Alexander James Stewart AM

b. 11/04/1876 Pietmaritzburg, South Africa.  d. 1932 Durban, South Africa.

DATE OF AM ACTION: 15/11/1899 Chieveley Station, Natal, South Africa.

Alexander J Stewart AM

Little is known about Alexander Stewart, born on 11th April 1876, son of Alexander and Mary Jane Stewart (nee Hollington). He began working for the Natal Government Railways at the age of 14, having been made an orphan. On 10th July 1900 he married Ada Florence Yeoman at St Peter’s Cathedral in Pietermaritzburg. They would have five children. Following the incident both Stewart and Charles Wagner continued working for the railways and their gallantry was not recognised until the intervention of Winston Churchill who witnessed the incident. When he became Home Secretary one of his duties was to advise on awards of the Albert Medal. As Churchill stated “I have had, in the last four years, the advantage, if it be an advantage, of many strange and varied experiences. But nothing was so thrilling as this: to wait and struggle among these clanging, rending iron boxes, with the repeated explosions of the shells and the artillery, the grunting and puffing of the engine – poor, tortured thing, hammered by at least a dozen shells, any one of which by penetrating the boiler, might have made an end to it all…”

“When in 1910 I was Home Secretary, it was my duty to advise the King upon the awards of the Albert Medal. I therefore revived the old records, communicated with the Governor of Natal and the railway company, and ultimately both the driver and his fireman received the highest reward for gallantry open to civilians.”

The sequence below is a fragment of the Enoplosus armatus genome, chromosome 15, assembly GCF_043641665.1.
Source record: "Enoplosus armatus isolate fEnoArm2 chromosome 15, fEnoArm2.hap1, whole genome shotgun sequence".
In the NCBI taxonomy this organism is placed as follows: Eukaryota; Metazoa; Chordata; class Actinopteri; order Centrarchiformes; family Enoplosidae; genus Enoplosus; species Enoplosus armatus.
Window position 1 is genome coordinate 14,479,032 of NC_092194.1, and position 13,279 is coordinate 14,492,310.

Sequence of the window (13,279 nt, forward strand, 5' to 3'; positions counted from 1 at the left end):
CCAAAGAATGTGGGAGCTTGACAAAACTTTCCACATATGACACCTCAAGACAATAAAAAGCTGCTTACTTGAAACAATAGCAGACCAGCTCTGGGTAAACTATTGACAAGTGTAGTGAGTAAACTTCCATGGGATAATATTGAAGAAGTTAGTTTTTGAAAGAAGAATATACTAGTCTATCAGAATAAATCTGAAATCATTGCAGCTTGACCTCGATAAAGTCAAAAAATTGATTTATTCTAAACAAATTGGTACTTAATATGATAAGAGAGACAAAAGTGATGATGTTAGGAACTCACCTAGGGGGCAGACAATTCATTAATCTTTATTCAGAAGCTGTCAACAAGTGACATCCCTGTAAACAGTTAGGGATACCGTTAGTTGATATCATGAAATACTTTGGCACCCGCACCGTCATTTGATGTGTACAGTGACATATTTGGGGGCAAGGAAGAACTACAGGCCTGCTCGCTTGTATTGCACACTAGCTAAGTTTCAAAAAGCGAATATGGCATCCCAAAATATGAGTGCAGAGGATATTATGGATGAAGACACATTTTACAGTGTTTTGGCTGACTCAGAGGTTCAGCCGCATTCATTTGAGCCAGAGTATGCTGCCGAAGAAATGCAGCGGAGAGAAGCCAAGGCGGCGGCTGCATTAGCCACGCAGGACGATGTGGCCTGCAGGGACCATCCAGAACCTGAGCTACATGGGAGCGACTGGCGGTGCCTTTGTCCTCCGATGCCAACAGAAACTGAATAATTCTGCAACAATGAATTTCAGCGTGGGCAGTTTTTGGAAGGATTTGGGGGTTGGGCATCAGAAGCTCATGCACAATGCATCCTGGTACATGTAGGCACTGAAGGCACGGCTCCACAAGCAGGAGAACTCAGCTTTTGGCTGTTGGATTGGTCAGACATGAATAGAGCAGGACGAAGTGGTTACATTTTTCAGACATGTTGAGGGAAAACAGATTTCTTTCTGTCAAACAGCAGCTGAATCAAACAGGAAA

On the loth November, 1899, near Chieveley Station, in Natal, an armoured train which had been sent out on patrol was intercepted by the Boers and three carriages were thrown off the line. These vehicles lay between the rest of the train and the track over which it must travel on its homeward journey, and until they were removed the train, the engine and its escort— about 150 men—were exposed to a severe converging fire of rifles and artillery from the surrounding hills. The sole means by which the line could be cleared was the engine, which moving to and fro butted at the wreckage until after about 50 minutes’ work it was heaved and pushed off the track. The part played by the driver of the engine, Charles Wagner, and by the fireman, Alexander James Stewart, was therefore indispensable to the rescue of the wounded with whom the engine and its tender became crowded. The working of the engine itself was a difficult matter, because at each collision with the wreckage at which it was butting it might easily have been derailed. The danger was exceptional. The heavy fire of shells and bullets inflicted many casualties, and more than one quarter of all in the train were killed or wounded. The shells repeatedly struck the engine and at any moment might have exploded the boiler. The driver, a civilian, under no military code, was wounded severely in the scalp by a shell-splinter almost immediately. Although -in great pain he did not fail during the whole of this affair to manage his engine skilfully, and by clearing the line saved from death and wounds a proportion at least of the 50 or 60 persons who effected their escape upon the engine and its tender. Both the driver and his fireman are still in the service of the Natal Government Railways.





Dix Noonan Webb – Image of the Alexander Stewart AM Medal Group.